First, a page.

photographs of previous visits are on display, the mayor delivered a


loyal address and spoke for many. The 60 years Your Majesty has given


exemplary service to the people of this country and the Commonwealth.


60 years ago this morning, the nation had been stunned when the


BBC interrupted its programmes to announce the death of the Queen's


father King George VI. This is London. It was announced from


Sandringham at 10.45 today, February 6, 1952, that the king,


who retired to rest last night in his usual health, passed peacefully


away in his sleep earlier this morning. It's hard now fully to


appreciate the impact the death of Britain's wartime king had on the


country. Alisdair Donald Campbell was ten. He was at school. A


Frenchman, veteran of Word War I was taking a French class. Halfway


through that class, one of the other staff came in and whispered


something into the teacher's ear. Suddenly, we were conscious that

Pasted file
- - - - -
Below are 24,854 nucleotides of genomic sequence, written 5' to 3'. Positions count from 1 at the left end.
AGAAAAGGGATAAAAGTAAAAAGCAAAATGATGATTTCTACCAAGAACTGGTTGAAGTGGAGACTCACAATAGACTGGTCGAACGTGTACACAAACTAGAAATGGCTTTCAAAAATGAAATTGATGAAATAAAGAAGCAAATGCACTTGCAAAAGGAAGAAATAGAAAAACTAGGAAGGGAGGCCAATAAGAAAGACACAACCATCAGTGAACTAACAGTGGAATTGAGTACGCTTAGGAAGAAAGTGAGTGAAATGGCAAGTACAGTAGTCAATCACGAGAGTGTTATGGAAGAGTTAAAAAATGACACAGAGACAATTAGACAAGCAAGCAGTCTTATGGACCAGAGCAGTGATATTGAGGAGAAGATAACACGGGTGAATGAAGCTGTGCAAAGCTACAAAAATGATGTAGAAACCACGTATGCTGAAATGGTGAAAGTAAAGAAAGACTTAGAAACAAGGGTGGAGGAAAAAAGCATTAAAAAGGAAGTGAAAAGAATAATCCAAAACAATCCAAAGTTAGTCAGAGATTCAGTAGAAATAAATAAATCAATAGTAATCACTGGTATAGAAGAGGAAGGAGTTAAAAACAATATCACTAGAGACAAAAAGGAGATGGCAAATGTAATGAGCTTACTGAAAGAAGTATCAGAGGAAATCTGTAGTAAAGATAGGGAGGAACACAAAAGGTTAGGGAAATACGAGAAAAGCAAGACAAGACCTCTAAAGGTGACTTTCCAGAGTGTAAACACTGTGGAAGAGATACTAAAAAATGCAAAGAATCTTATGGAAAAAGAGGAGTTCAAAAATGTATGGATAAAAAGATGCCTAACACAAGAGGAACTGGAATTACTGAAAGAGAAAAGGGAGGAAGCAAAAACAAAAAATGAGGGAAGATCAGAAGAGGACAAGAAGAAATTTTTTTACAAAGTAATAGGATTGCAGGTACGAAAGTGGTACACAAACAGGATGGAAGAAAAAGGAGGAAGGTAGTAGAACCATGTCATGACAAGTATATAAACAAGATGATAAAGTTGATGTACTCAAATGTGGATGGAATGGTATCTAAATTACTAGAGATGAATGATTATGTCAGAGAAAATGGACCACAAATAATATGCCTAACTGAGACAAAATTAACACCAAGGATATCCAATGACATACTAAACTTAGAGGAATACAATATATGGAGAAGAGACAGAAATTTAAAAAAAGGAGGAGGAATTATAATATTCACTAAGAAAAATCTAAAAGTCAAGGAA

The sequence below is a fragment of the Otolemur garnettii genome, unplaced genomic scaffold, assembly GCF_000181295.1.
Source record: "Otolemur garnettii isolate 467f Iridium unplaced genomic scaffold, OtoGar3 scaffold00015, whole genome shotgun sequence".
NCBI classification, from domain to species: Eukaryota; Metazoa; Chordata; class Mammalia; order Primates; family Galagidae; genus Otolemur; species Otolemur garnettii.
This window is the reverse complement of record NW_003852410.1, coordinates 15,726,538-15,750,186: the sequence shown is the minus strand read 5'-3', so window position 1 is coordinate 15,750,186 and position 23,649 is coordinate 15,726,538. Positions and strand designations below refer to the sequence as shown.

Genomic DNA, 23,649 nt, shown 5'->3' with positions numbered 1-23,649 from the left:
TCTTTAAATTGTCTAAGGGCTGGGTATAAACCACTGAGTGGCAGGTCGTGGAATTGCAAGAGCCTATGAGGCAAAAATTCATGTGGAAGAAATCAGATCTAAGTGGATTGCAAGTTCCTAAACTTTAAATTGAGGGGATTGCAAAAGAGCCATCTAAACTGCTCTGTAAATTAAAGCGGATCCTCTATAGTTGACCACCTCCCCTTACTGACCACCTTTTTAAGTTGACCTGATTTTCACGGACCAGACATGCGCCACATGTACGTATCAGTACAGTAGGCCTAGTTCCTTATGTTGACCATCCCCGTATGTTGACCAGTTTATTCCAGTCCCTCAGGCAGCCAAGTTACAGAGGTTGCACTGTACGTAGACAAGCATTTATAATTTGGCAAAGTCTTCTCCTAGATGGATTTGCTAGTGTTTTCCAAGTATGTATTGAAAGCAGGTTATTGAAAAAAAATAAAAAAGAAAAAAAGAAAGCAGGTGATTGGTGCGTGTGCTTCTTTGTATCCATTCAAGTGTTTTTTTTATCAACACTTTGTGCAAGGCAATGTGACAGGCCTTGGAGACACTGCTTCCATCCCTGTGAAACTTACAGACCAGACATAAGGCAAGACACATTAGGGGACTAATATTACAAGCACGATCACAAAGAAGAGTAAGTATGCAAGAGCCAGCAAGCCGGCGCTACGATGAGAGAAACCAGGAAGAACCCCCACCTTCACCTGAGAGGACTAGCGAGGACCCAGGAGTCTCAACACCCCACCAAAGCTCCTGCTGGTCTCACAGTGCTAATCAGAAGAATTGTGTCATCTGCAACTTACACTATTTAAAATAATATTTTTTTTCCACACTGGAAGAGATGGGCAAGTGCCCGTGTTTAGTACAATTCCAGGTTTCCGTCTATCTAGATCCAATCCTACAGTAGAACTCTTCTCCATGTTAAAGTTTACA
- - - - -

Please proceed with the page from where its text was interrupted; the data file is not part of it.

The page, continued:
this grown man sitting in front of us was crying. For a child of our


generation and in the 1950s, you didn't often see grown men


especially in public expressing emotion of that kind. He recovered


himself. He slowly walked to the chalk board and wrote the words


"(in French) that's how I learned of his death. The new Queen


Elizabeth was in Kenya at the time of her father's death and just 25


years old. She returned to London to be greeted by Prime Minister


Winston Churchill and his Cabinet. At her accession Council she


pledged to continue the work of her beloved father and to serve Britain


and the other countries of which she is monarch. This morning on her


last few days in Norfolk, before returning to back ham Palace, she